Greenwood Lake. A man charged in a bloody attack at a Hanukkah celebration may need attorneys specializing in death penalty cases if a stabbing victim dies, a judge said Monday.
U.S. District Judge Cathy Seibel raised the subject during a court hearing for Grafton Thomas of Greenwood Lake after he pleaded not guilty to federal hate crime charges.
Thomas was arrested hours after five people were stabbed at an attack at a rabbi's home in Monsey, an Orthodox Jewish community north of New York City.
Assistant U.S. Attorney Michael Krouse said that if any of the victims dies, prosecutors will consult with Justice Department officials in Washington before deciding whether to seek the death penalty.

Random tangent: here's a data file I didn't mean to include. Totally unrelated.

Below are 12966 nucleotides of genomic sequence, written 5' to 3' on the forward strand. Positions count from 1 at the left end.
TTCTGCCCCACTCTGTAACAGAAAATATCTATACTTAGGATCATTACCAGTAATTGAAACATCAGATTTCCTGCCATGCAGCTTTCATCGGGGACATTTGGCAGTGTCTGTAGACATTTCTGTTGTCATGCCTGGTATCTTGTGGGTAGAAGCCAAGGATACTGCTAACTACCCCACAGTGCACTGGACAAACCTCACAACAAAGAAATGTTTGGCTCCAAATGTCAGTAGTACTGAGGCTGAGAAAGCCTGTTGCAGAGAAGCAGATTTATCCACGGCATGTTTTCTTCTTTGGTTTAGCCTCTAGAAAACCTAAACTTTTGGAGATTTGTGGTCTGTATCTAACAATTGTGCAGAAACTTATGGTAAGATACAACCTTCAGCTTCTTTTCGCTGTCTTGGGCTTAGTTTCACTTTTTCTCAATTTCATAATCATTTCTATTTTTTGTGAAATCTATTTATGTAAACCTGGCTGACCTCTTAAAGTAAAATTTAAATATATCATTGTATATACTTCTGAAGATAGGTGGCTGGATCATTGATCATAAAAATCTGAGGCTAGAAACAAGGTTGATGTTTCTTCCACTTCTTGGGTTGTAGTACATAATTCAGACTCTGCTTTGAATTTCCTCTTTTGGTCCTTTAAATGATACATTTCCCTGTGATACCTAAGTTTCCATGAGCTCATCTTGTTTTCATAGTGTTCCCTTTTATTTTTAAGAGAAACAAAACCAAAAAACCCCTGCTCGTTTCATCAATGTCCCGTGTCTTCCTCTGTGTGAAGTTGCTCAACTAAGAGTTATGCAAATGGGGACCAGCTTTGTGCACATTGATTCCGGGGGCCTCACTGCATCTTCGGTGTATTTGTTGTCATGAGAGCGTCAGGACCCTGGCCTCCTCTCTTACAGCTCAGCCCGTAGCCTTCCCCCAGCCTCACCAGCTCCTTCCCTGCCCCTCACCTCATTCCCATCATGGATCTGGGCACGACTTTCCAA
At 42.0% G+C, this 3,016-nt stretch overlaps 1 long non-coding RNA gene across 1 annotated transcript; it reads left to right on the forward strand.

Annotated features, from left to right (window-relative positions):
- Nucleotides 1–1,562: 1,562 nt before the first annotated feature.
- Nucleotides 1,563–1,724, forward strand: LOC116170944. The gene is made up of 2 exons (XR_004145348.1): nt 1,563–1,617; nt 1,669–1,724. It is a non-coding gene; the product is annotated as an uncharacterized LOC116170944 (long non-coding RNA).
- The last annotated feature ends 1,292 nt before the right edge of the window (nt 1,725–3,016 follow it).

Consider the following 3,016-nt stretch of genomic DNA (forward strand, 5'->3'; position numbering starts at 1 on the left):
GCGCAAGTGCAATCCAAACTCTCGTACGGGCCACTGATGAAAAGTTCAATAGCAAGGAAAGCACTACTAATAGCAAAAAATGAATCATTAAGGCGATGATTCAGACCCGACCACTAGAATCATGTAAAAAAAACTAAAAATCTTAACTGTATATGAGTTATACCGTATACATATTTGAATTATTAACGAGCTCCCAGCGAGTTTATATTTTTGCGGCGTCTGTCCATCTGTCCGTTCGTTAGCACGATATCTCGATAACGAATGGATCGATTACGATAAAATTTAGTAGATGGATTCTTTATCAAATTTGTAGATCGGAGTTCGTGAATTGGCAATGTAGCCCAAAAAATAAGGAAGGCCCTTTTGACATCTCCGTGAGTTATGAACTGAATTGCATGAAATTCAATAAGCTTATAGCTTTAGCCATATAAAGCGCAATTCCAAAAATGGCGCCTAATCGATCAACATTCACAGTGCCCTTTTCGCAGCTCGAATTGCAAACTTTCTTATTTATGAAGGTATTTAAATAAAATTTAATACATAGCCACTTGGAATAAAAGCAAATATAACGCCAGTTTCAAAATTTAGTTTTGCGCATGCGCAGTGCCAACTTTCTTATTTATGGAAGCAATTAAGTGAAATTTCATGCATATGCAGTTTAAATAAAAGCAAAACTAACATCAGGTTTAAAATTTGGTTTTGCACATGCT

One victim remains in a coma.
Seibel said she would appoint lawyers specializing in death penalty cases to help with the defense "as soon as possible,'' if it becomes likely that charges could be upgraded to include a death penalty request.
Michael Sussman, an attorney who represents Thomas, said he'll consider asking the judge by Jan. 27 to conclude his client is psychologically unfit for trial. He said a defense expert will visit Thomas a third and final time Friday and then prepare a report.
Krouse said prosecutors would like to have Thomas evaluated by a psychology professional of their own choosing if Sussman wants to prove Thomas is unable to understand the charges against him.